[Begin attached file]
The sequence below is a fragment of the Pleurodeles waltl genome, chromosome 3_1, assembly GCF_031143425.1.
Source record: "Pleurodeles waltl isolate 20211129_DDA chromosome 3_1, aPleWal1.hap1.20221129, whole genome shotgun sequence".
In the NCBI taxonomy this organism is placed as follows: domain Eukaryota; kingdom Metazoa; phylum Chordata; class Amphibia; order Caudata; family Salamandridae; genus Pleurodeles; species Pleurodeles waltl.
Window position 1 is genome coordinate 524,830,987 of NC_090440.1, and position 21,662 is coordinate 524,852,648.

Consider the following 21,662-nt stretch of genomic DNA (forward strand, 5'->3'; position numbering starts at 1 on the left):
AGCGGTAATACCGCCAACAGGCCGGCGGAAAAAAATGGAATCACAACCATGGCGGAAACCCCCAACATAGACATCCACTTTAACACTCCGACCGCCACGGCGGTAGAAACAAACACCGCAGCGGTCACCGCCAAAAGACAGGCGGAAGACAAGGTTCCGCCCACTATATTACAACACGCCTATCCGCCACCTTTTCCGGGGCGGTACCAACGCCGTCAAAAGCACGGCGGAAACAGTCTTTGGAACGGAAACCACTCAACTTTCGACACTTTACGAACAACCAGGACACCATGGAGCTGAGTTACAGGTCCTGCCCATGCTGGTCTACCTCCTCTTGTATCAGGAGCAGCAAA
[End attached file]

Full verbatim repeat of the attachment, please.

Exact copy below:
The sequence below is a fragment of the Pleurodeles waltl genome, chromosome 3_1, assembly GCF_031143425.1.
Source record: "Pleurodeles waltl isolate 20211129_DDA chromosome 3_1, aPleWal1.hap1.20221129, whole genome shotgun sequence".
In the NCBI taxonomy this organism is placed as follows: domain Eukaryota; kingdom Metazoa; phylum Chordata; class Amphibia; order Caudata; family Salamandridae; genus Pleurodeles; species Pleurodeles waltl.
Window position 1 is genome coordinate 524,830,987 of NC_090440.1, and position 21,662 is coordinate 524,852,648.

Consider the following 21,662-nt stretch of genomic DNA (forward strand, 5'->3'; position numbering starts at 1 on the left):
AGCGGTAATACCGCCAACAGGCCGGCGGAAAAAAATGGAATCACAACCATGGCGGAAACCCCCAACATAGACATCCACTTTAACACTCCGACCGCCACGGCGGTAGAAACAAACACCGCAGCGGTCACCGCCAAAAGACAGGCGGAAGACAAGGTTCCGCCCACTATATTACAACACGCCTATCCGCCACCTTTTCCGGGGCGGTACCAACGCCGTCAAAAGCACGGCGGAAACAGTCTTTGGAACGGAAACCACTCAACTTTCGACACTTTACGAACAACCAGGACACCATGGAGCTGAGTTACAGGTCCTGCCCATGCTGGTCTACCTCCTCTTGTATCAGGAGCAGCAAA